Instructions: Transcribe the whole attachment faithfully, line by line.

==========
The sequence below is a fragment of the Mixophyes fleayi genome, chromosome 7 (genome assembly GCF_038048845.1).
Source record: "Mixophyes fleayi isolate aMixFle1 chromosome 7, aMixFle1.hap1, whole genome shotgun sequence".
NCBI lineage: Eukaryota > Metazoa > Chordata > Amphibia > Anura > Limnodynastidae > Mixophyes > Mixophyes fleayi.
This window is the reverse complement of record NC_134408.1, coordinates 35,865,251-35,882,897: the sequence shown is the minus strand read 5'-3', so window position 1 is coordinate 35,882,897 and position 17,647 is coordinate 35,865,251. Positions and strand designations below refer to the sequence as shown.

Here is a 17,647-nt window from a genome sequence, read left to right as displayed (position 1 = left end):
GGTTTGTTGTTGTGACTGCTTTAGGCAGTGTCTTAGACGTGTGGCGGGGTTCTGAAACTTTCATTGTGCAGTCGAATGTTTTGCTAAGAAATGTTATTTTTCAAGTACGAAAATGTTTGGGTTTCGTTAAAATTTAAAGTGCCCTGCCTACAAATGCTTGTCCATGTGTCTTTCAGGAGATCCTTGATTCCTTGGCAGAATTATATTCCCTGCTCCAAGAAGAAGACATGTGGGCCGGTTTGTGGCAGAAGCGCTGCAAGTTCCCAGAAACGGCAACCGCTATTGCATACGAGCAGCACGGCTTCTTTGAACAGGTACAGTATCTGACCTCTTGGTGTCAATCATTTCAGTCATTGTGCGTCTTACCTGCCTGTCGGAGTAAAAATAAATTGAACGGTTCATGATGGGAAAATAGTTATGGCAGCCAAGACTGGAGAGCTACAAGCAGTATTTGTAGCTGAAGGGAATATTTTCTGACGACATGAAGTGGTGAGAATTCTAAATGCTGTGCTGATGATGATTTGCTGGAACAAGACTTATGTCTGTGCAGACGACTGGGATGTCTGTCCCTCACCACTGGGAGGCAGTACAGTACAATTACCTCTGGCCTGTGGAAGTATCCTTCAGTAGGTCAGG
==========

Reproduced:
The sequence below is a fragment of the Mixophyes fleayi genome, chromosome 7 (genome assembly GCF_038048845.1).
Source record: "Mixophyes fleayi isolate aMixFle1 chromosome 7, aMixFle1.hap1, whole genome shotgun sequence".
NCBI lineage: Eukaryota > Metazoa > Chordata > Amphibia > Anura > Limnodynastidae > Mixophyes > Mixophyes fleayi.
This window is the reverse complement of record NC_134408.1, coordinates 35,865,251-35,882,897: the sequence shown is the minus strand read 5'-3', so window position 1 is coordinate 35,882,897 and position 17,647 is coordinate 35,865,251. Positions and strand designations below refer to the sequence as shown.

Here is a 17,647-nt window from a genome sequence, read left to right as displayed (position 1 = left end):
GGTTTGTTGTTGTGACTGCTTTAGGCAGTGTCTTAGACGTGTGGCGGGGTTCTGAAACTTTCATTGTGCAGTCGAATGTTTTGCTAAGAAATGTTATTTTTCAAGTACGAAAATGTTTGGGTTTCGTTAAAATTTAAAGTGCCCTGCCTACAAATGCTTGTCCATGTGTCTTTCAGGAGATCCTTGATTCCTTGGCAGAATTATATTCCCTGCTCCAAGAAGAAGACATGTGGGCCGGTTTGTGGCAGAAGCGCTGCAAGTTCCCAGAAACGGCAACCGCTATTGCATACGAGCAGCACGGCTTCTTTGAACAGGTACAGTATCTGACCTCTTGGTGTCAATCATTTCAGTCATTGTGCGTCTTACCTGCCTGTCGGAGTAAAAATAAATTGAACGGTTCATGATGGGAAAATAGTTATGGCAGCCAAGACTGGAGAGCTACAAGCAGTATTTGTAGCTGAAGGGAATATTTTCTGACGACATGAAGTGGTGAGAATTCTAAATGCTGTGCTGATGATGATTTGCTGGAACAAGACTTATGTCTGTGCAGACGACTGGGATGTCTGTCCCTCACCACTGGGAGGCAGTACAGTACAATTACCTCTGGCCTGTGGAAGTATCCTTCAGTAGGTCAGG